He looked at the driver's licenses under the lamp resting on the counter. “Then again, I can't really tell if its you behind the green makeup, but it looks okay to me.” He took the $10 bills each held out, and gave them each a stamp on the wrist, but the stamp would not hold over the green skin paint on Patti's hands. The bouncer did not notice, nor would he care. “Have a fun night, ladies.”
“Thank you,” they both said in unison, and in unison they walked through the double door into the main bar.
The sound of the thumping beat and the tricky tempo of the hopping words of the dance mix overwhelmed a sense, like feeling the air vibrate bangs in of sound. The dance club, gone spooky orange and black retro in décor for the night, all made it seem something else than real. Almost everyone wore diverse costume. The tweezing laser orange strobes zipping and dancing in golden, prismatic pinpoints on the smoke and dust in the room, gave the atmosphere appropriate homage to the hallowed night, its festive celebratory eve of the dead. The alcohol made it a party.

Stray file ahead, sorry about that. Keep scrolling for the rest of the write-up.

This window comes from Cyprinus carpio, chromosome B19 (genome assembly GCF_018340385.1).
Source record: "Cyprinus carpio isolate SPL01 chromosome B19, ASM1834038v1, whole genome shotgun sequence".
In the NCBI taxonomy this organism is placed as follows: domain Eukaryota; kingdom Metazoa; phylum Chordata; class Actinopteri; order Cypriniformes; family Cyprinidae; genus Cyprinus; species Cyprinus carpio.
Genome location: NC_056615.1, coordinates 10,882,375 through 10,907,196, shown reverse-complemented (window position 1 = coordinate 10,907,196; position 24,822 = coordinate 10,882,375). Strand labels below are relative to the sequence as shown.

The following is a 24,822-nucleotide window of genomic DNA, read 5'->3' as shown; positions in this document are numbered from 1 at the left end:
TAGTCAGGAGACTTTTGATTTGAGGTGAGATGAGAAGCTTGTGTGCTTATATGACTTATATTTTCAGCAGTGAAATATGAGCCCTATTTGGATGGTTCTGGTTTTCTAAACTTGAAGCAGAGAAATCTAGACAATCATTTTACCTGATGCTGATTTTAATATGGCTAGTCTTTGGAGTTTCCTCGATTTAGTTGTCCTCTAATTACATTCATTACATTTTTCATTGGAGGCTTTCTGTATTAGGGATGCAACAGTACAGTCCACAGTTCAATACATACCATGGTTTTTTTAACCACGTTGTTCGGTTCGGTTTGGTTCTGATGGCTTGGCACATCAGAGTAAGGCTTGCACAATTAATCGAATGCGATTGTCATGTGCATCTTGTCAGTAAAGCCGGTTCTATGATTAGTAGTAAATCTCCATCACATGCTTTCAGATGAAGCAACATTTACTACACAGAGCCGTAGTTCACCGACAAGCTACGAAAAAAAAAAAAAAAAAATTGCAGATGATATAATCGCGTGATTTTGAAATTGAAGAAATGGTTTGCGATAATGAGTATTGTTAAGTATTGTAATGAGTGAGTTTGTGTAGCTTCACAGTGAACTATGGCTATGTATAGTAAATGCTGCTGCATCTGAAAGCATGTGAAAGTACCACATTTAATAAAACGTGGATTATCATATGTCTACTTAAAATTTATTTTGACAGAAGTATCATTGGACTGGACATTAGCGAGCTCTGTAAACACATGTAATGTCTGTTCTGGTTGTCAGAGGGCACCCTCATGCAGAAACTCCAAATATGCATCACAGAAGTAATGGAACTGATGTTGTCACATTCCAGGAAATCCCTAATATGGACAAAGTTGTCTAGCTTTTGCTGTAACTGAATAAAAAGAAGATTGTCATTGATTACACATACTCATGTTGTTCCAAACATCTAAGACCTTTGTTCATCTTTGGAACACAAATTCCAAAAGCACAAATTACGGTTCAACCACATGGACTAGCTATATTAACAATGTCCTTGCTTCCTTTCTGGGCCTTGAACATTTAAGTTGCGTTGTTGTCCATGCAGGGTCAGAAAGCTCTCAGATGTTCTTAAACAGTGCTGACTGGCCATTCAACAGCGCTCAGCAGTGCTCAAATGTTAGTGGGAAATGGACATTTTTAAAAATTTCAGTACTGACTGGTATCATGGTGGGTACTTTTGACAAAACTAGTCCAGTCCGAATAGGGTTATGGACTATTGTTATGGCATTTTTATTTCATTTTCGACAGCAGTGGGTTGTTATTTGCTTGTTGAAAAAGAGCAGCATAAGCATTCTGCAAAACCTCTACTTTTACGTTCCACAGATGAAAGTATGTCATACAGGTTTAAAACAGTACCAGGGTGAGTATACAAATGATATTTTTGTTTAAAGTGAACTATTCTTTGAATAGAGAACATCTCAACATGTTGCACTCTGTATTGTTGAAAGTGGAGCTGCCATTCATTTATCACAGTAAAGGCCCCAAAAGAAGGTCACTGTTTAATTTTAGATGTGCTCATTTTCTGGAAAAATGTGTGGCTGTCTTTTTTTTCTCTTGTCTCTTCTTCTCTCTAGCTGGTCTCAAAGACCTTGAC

To the far corner of the club, along the black painted wall with orange crepe paper streaming from the high ceiling, Cindy pointed and yelled to Patti who could barely hear her, “There they are!”
Two men, both in normal clothes of jeans and T-shirts, the kind that looked unused and unreal—too unreal, but even less true—stood looking at the dance pit immediately below them. Cindy made her high-heeled strut and Patti followed carrying her broom through the crowd, some of that crowd a group dressed like pirates, three dressed as a sheikh with two harem girls in silk and goldish brocade, and others interesting in their imaginative costumes.
The girls arrived at the high table with two empty chairs waiting for them in the otherwise standing room club. When Cindy stopped her Duke mosey, she flicked her long and straight brown hair off her shoulders, gave one of the men a big smile, a hug, and a long-smootch. Patti held her broom, her long black wicked witch cape swayed as she half turned to look at the dancers jumping and bumping in the pit.
When Cindy and her new boyfriend stopped their welcome dance, Cindy turned around and grabbed Patti by the broom and pulled her over. Yelling above the D.J. Mix, she told the man, “This is my friend from work I told you about!”
The boyfriend said, loudly so she could hear, “I'm Randy! Pleased to meet you! This tall fella is Mike!”
“Hi!” Patti said waving. “I'm Patti!”
Mike drew nearer, his face close to Patti. “Hi! What's your name?! You have to speak up! I have trouble hearing!” He pointed to the left side of his head.